See, I've always worried about boxing myself in with the rules and traditions of writing instruction, and I've always desired more creative, innovative ways to communicate what it is we witness in this world. Text somewhat limits the ways we express because there are so many other ways we communicate to the world. American-born and Western-educated, I learned from my studies that written language privileges particular groups of people because the traditions that follow English are often trapped within the hierarchy of social structures that benefit some populations over others.
This is why I wanted to partner Ubuntu Academy for immigrant youth with the graphic novel lab at CWP-Fairfield. There are more ways to 'say what we want to say' than simply limiting ourselves to written language alone. Language is meant to be played with, performed, drawn, spoken, and inhabited.
At one point yesterday, I saw a young man from El Salvador drawing new knowledge as his class discussed Kwame Alexander's The Crossover and soon after, I witnessed several young people designing superhero costumes to accompany their graphic novels. I couldn't be happier. All were moving beyond the page to make their understanding of language more visual and physical.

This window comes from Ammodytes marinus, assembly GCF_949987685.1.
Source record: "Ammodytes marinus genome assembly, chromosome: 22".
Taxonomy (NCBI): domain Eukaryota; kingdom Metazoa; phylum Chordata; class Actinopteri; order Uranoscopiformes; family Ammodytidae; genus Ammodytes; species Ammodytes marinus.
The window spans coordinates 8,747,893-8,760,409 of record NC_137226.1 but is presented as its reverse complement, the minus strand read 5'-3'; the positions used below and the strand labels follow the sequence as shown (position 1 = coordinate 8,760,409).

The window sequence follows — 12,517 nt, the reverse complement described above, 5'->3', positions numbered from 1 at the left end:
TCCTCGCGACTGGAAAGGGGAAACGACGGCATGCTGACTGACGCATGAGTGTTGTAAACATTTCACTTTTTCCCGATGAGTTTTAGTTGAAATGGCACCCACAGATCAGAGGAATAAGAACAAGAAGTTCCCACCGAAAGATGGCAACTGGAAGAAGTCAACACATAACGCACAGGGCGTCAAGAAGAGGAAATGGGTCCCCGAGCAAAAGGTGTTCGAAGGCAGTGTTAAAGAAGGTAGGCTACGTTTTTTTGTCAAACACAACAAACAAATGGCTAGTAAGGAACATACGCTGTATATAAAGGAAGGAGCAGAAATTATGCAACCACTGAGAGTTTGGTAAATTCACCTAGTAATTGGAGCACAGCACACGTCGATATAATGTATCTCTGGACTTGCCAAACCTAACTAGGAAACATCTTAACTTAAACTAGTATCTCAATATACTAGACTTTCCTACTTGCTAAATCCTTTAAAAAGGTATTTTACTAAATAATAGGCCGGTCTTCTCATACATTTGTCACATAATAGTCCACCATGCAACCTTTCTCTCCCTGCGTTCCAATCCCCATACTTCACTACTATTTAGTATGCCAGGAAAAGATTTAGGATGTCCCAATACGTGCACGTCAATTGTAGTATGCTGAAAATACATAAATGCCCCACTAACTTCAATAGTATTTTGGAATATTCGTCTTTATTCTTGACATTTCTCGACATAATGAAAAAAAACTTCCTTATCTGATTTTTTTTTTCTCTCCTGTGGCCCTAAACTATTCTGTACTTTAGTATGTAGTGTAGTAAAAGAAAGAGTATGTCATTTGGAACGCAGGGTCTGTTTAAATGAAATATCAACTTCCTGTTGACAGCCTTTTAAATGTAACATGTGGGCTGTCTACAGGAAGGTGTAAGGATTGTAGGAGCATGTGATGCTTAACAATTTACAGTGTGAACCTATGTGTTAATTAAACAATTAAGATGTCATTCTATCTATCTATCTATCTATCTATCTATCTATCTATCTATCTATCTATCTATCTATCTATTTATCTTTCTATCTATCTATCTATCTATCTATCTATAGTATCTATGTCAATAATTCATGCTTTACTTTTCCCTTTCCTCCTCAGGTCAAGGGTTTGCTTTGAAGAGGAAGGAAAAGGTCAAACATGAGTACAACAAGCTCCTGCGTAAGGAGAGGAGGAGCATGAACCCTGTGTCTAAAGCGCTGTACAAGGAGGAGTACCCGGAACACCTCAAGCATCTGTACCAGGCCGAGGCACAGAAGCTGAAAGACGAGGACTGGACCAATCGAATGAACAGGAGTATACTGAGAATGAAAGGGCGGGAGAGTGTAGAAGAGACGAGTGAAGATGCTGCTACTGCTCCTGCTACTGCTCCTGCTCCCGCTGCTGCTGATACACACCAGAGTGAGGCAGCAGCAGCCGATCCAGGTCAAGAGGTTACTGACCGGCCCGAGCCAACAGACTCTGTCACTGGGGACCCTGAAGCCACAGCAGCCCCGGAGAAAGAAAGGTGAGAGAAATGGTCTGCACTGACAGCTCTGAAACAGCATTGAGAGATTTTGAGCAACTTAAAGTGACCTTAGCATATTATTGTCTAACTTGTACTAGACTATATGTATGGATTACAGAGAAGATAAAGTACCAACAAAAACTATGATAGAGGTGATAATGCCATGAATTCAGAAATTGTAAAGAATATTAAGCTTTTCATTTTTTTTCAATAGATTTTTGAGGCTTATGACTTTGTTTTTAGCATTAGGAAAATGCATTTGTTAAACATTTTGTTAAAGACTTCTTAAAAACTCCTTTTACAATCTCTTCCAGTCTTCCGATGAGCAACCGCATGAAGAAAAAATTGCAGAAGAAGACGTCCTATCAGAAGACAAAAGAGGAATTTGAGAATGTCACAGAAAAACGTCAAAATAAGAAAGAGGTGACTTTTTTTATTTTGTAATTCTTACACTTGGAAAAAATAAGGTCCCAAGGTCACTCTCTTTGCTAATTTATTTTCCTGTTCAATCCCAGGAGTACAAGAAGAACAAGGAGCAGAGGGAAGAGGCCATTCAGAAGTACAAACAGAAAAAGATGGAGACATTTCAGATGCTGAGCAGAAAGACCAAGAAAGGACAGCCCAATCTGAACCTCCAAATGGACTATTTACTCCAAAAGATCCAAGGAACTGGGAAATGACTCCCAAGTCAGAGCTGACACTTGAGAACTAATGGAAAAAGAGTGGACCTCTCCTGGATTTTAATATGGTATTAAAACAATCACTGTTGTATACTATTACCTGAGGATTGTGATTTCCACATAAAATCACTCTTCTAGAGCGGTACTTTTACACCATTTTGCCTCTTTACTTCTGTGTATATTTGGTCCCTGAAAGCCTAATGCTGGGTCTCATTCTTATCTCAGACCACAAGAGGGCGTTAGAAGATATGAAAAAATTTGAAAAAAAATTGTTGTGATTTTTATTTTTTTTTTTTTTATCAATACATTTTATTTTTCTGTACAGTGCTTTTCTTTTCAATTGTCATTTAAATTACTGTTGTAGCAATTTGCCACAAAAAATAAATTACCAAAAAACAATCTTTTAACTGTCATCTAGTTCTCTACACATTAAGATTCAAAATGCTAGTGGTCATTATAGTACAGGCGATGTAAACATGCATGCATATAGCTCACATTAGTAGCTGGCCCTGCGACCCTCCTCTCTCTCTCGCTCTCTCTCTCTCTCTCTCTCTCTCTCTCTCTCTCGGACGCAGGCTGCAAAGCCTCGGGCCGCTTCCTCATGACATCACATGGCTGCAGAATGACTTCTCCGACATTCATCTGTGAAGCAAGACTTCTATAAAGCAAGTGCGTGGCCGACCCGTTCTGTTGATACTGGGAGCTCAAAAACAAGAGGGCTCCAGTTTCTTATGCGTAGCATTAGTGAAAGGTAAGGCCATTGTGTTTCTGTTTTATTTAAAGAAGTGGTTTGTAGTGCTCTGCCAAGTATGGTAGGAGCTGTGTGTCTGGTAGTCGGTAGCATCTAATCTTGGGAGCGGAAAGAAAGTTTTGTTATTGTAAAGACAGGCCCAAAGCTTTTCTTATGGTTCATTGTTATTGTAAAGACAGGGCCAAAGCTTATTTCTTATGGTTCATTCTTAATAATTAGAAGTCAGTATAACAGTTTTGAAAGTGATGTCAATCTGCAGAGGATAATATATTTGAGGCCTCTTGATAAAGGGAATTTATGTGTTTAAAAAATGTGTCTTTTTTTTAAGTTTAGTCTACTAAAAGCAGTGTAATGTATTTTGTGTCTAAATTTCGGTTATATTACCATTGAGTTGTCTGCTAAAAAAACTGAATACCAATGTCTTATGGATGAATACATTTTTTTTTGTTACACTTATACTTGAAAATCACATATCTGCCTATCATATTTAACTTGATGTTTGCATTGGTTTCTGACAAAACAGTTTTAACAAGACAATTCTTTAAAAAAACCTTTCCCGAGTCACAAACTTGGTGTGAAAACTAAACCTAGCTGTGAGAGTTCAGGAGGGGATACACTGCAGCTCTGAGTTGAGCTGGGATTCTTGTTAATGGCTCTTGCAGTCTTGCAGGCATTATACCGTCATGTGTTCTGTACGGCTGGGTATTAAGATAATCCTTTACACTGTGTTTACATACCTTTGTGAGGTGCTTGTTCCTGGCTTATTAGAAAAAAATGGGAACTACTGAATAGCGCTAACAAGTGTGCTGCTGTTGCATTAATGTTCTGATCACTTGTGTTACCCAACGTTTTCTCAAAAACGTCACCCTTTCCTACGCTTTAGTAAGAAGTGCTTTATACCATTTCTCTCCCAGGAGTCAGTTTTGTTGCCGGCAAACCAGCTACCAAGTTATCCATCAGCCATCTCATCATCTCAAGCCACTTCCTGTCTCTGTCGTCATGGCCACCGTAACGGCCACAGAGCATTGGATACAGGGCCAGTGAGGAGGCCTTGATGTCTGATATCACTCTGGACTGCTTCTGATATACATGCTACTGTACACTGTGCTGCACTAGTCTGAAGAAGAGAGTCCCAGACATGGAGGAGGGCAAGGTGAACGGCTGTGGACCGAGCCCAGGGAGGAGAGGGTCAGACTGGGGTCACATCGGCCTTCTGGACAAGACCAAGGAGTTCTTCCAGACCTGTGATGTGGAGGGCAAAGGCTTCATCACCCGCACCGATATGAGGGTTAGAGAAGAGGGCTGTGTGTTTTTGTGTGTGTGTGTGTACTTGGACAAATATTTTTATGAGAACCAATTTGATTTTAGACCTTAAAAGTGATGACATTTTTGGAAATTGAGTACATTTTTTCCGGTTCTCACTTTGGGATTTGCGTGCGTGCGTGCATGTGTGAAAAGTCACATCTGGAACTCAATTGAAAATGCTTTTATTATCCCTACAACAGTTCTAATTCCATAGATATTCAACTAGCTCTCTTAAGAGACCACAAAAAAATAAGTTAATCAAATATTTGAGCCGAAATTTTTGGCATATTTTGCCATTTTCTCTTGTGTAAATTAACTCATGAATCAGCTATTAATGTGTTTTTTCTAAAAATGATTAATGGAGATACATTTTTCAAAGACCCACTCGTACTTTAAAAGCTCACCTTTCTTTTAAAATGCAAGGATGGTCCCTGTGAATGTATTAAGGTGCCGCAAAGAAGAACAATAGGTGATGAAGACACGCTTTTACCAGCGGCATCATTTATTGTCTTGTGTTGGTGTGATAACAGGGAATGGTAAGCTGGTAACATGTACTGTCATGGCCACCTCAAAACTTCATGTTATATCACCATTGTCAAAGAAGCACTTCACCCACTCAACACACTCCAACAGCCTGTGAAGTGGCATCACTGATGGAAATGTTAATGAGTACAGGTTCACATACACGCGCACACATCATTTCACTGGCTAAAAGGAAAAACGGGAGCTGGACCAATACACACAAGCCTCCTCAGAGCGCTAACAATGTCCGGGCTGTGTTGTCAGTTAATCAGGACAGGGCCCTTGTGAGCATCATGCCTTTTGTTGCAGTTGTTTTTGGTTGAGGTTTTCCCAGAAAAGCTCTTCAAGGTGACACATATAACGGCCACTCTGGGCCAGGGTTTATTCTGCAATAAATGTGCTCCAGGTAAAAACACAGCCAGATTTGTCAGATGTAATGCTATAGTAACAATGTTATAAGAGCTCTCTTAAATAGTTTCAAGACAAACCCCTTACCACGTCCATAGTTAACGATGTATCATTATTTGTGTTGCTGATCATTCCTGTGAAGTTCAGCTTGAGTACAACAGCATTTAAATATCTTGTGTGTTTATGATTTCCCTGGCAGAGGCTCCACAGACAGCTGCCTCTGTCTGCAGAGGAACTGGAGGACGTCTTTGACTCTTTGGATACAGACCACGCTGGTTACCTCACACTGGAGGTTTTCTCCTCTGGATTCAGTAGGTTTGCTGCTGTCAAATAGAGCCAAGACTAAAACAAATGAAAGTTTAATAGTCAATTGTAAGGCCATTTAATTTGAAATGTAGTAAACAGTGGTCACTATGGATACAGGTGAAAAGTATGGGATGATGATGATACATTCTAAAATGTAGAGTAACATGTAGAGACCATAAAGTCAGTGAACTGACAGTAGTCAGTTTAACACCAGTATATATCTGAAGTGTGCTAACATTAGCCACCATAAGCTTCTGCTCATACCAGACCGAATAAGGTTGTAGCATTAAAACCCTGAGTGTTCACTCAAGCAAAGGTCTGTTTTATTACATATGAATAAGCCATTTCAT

If anything, this summer, I want the young people we are working with to fall in love with asking questions about their world and finding a voice to express what they know in ways they are most comfortable. It is Wednesday, week four for teachers and week three for young people. We are 1 teacher institute in and four literacy labs down.
In the words of my administrative assistant, "CWP-Fairfield is totally rocking this summer." With a high five to her, I couldn't agree more.